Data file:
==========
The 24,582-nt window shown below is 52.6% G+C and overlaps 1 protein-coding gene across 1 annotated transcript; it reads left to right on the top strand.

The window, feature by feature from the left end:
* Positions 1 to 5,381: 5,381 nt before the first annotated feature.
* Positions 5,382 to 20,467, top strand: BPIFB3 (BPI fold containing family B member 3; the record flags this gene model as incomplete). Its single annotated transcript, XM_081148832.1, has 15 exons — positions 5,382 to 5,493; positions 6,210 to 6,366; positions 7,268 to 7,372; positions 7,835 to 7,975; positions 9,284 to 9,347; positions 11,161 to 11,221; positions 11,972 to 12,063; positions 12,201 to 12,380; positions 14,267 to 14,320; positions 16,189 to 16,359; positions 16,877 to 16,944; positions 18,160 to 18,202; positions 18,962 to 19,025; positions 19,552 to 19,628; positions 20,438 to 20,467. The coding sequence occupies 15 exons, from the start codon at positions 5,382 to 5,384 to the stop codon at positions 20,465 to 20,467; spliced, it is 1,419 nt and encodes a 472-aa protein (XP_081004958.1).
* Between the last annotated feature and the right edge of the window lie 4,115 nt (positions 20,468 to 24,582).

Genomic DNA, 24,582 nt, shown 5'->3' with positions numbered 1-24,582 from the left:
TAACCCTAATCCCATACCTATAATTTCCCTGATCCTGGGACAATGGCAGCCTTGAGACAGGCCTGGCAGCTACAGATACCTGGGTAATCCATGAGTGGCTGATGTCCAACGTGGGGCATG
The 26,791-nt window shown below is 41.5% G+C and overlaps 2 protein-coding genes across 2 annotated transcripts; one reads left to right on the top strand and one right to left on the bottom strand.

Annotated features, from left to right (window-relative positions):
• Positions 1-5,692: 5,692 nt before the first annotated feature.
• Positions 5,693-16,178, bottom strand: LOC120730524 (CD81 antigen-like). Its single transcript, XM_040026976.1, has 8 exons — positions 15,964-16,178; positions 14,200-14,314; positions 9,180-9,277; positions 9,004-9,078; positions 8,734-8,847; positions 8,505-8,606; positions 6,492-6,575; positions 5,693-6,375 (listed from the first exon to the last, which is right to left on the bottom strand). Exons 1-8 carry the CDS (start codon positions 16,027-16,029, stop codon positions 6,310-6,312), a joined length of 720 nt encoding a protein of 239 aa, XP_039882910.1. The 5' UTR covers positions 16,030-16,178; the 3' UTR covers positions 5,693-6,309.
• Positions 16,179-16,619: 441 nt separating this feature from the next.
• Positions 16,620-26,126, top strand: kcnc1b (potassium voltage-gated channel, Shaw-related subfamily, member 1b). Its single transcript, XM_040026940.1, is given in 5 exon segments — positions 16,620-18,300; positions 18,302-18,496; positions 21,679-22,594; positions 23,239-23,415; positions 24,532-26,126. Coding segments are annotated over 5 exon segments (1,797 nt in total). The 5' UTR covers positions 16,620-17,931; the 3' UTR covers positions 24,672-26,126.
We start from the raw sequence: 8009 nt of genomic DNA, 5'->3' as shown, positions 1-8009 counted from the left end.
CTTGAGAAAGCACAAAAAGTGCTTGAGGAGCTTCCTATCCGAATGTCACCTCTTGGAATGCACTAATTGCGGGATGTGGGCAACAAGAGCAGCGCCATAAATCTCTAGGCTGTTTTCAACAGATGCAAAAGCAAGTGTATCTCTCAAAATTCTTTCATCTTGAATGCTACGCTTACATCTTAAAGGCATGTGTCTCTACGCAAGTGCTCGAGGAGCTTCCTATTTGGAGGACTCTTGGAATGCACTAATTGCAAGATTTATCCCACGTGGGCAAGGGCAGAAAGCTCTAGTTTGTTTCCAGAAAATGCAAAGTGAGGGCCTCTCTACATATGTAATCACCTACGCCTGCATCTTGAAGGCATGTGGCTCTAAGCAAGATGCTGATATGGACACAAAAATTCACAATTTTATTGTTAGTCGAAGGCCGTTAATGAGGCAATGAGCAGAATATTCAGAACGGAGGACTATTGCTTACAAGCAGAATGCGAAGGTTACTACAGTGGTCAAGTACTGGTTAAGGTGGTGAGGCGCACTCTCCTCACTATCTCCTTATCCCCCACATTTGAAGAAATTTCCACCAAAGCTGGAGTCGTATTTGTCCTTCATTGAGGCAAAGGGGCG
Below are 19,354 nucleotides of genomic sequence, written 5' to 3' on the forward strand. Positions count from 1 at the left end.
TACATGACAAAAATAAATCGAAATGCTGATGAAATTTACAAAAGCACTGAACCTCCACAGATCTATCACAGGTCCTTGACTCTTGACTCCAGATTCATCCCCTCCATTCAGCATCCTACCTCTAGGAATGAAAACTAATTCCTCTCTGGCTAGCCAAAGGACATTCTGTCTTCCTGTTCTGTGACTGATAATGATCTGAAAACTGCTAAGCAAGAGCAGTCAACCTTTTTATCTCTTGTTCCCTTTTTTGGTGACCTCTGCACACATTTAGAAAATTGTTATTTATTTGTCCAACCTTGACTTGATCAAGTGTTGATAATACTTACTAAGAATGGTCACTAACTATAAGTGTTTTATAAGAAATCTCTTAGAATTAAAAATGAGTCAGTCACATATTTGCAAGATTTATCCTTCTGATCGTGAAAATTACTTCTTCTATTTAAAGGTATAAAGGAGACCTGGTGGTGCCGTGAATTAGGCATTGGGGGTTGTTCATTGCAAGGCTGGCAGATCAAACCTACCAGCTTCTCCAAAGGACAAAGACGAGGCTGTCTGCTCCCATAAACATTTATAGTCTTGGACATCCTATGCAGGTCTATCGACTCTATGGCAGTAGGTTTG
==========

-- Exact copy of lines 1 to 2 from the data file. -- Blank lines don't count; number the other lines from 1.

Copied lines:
The 24,582-nt window shown below is 52.6% G+C and overlaps 1 protein-coding gene across 1 annotated transcript; it reads left to right on the top strand.

The window, feature by feature from the left end: